Max Domi

Burning questions for Montreal Canadiens in 2019-20

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Each day in the month of August we’ll be examining a different NHL team — from looking back at last season to discussing a player under pressure to identifying X-factors to asking questions about the future. Today we look at the Montreal Canadiens. 

Let’s explore three questions for the Habs as 2019-20 approaches …

1. Which Carey Price will show up, and how often?

With that $10.5 million cap hit, Carey Price remains a questionable investment in the eyes of many (myself included).

Still, the 2018-19 season restored some hope that Price could at least be an above-average, if not occasionally elite, goalie for the Canadiens. He managed a .918 save percentage last season, which matches his career average. Considering the heights of Price’s career, that’s a remarkable achievement.

But you must also consider the low points of Price’s career, simply because the Habs have traveled through those valleys quite a bit lately. Price played poorly in 2017-18, and was limited to just 12 games played as recently as 2015-16, so it’s not a given that Montreal will receive great play from Price.

As a side note: it’s his birthday. Here’s hoping it’s a happy one, especially since Price earned about a million cool points for the touching moment he was a part of during the 2019 NHL Awards, as you can see in the video above this post’s headline.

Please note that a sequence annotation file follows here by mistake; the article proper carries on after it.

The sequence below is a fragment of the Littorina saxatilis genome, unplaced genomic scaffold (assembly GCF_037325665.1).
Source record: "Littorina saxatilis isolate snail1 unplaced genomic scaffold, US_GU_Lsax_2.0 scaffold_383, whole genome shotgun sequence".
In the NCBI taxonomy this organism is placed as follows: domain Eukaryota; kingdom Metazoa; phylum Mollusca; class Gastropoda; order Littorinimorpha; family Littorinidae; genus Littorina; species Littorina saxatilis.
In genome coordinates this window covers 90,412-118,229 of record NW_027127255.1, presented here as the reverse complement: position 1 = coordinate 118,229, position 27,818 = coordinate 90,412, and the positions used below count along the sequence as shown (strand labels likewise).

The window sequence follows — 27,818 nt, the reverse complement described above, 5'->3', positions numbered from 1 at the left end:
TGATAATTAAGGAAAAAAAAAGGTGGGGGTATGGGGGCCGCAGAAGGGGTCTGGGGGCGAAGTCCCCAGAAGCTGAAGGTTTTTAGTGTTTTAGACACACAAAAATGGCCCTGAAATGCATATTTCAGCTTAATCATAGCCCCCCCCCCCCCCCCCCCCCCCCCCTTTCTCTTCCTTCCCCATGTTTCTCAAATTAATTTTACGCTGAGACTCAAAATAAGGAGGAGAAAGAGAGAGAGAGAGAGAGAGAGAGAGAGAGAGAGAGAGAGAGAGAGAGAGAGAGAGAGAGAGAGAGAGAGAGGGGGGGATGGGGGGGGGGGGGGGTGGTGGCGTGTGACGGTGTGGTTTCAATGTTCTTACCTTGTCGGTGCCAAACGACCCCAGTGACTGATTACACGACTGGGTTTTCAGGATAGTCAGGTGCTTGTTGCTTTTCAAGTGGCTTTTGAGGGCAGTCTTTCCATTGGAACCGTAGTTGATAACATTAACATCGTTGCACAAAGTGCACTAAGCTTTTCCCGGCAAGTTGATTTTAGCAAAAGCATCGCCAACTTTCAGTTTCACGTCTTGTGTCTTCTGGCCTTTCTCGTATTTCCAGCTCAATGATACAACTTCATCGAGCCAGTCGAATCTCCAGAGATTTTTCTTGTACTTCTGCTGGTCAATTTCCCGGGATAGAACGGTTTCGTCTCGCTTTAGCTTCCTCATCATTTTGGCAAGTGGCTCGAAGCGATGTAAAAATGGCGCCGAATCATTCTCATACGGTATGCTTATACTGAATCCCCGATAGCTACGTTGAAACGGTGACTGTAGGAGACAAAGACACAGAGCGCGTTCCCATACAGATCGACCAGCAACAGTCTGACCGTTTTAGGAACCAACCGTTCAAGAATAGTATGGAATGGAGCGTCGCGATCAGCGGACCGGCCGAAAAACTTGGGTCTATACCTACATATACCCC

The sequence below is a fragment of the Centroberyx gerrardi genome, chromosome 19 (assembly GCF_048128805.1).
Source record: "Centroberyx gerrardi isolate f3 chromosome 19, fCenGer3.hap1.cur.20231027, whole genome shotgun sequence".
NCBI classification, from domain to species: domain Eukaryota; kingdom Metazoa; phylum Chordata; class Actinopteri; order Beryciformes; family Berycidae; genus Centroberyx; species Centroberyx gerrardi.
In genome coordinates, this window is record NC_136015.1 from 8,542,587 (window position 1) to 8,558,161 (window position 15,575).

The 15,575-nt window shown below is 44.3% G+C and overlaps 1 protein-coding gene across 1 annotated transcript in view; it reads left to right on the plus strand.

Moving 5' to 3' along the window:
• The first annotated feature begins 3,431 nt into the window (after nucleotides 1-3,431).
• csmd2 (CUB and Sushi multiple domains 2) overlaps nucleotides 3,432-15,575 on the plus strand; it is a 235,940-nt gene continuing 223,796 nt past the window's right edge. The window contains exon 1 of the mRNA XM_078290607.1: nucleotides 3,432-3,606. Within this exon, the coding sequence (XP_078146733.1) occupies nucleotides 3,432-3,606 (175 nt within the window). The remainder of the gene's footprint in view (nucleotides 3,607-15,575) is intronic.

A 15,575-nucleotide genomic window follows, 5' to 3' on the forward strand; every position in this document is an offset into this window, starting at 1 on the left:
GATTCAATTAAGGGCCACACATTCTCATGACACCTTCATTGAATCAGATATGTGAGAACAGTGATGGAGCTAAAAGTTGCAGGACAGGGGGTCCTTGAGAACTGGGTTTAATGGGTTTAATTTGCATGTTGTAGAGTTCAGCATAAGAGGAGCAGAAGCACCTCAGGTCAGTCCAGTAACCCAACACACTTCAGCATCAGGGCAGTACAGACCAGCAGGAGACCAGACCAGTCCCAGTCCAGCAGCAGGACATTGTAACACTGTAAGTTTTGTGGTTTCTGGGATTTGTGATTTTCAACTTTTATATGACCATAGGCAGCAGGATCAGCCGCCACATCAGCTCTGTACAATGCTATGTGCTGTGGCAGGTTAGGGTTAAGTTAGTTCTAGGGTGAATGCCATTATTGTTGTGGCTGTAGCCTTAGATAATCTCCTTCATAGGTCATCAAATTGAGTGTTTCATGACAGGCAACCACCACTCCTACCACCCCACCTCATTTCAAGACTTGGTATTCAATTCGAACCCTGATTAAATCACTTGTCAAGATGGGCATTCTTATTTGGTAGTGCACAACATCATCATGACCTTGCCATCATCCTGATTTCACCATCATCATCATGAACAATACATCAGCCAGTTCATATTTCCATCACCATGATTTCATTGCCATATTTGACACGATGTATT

He’s certainly someone who’s become easy to root for.

[MORE: 2018-19 Review | X-factor | Under Pressure]

2. How many players already bumped against their ceilings?

The sheer number of Habs who enjoyed career years is remarkable, from Max Domi to Jeff Petry to Phillip Danault. Even traded-away forward Andrew Shaw often played over his head.

How many of those performances are repeatable?

The advice to tap the brakes is worthwhile with Domi, in particular. Contrast his brilliant 2018-19 season (28 goals, 72 points, 13.8 shooting percentage) with a rough final year in Arizona (nine goals [four empty-netters], 45 points, six shooting percentage in 2017-18) and you’ll realize that it’s dangerous to simply pencil in the same results from year to year.

It’s not all gloom and doom. While the “sophomore slump” is a threat, Jesperi Kotkaniemi could also take another big step forward. Shea Weber could be healthier, which may or may not lead to a healthier power play. And, if you’re hoping for anything to repeat, strong five-on-five play usually isn’t a fluke, at least when you keep most of the same players on a team, and most of them are pretty young.